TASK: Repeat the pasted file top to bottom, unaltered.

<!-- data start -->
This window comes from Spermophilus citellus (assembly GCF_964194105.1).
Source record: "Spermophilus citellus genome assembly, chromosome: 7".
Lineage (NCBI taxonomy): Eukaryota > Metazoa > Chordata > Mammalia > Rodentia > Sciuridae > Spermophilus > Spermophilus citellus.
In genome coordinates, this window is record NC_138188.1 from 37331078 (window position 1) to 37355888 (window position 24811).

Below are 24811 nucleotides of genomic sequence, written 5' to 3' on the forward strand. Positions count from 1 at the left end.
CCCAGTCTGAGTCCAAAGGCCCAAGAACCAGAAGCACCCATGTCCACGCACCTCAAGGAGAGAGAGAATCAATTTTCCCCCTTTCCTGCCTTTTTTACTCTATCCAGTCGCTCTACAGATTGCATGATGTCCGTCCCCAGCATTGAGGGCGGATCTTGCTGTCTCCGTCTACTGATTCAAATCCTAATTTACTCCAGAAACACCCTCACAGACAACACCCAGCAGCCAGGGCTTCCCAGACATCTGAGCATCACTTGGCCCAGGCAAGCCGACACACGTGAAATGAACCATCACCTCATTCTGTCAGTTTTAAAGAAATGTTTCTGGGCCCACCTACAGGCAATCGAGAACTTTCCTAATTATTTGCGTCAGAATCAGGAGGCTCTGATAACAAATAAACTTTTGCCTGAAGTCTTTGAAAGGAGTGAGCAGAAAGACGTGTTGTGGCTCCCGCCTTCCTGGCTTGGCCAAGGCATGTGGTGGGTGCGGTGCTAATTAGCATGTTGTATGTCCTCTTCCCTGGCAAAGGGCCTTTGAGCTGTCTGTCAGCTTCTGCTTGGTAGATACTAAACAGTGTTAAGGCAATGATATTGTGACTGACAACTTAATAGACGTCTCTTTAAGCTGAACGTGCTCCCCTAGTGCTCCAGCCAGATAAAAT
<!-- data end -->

This window comes from Spermophilus citellus (assembly GCF_964194105.1).
Source record: "Spermophilus citellus genome assembly, chromosome: 7".
Lineage (NCBI taxonomy): Eukaryota > Metazoa > Chordata > Mammalia > Rodentia > Sciuridae > Spermophilus > Spermophilus citellus.
In genome coordinates, this window is record NC_138188.1 from 37331078 (window position 1) to 37355888 (window position 24811).

Below are 24811 nucleotides of genomic sequence, written 5' to 3' on the forward strand. Positions count from 1 at the left end.
CCCAGTCTGAGTCCAAAGGCCCAAGAACCAGAAGCACCCATGTCCACGCACCTCAAGGAGAGAGAGAATCAATTTTCCCCCTTTCCTGCCTTTTTTACTCTATCCAGTCGCTCTACAGATTGCATGATGTCCGTCCCCAGCATTGAGGGCGGATCTTGCTGTCTCCGTCTACTGATTCAAATCCTAATTTACTCCAGAAACACCCTCACAGACAACACCCAGCAGCCAGGGCTTCCCAGACATCTGAGCATCACTTGGCCCAGGCAAGCCGACACACGTGAAATGAACCATCACCTCATTCTGTCAGTTTTAAAGAAATGTTTCTGGGCCCACCTACAGGCAATCGAGAACTTTCCTAATTATTTGCGTCAGAATCAGGAGGCTCTGATAACAAATAAACTTTTGCCTGAAGTCTTTGAAAGGAGTGAGCAGAAAGACGTGTTGTGGCTCCCGCCTTCCTGGCTTGGCCAAGGCATGTGGTGGGTGCGGTGCTAATTAGCATGTTGTATGTCCTCTTCCCTGGCAAAGGGCCTTTGAGCTGTCTGTCAGCTTCTGCTTGGTAGATACTAAACAGTGTTAAGGCAATGATATTGTGACTGACAACTTAATAGACGTCTCTTTAAGCTGAACGTGCTCCCCTAGTGCTCCAGCCAGATAAAAT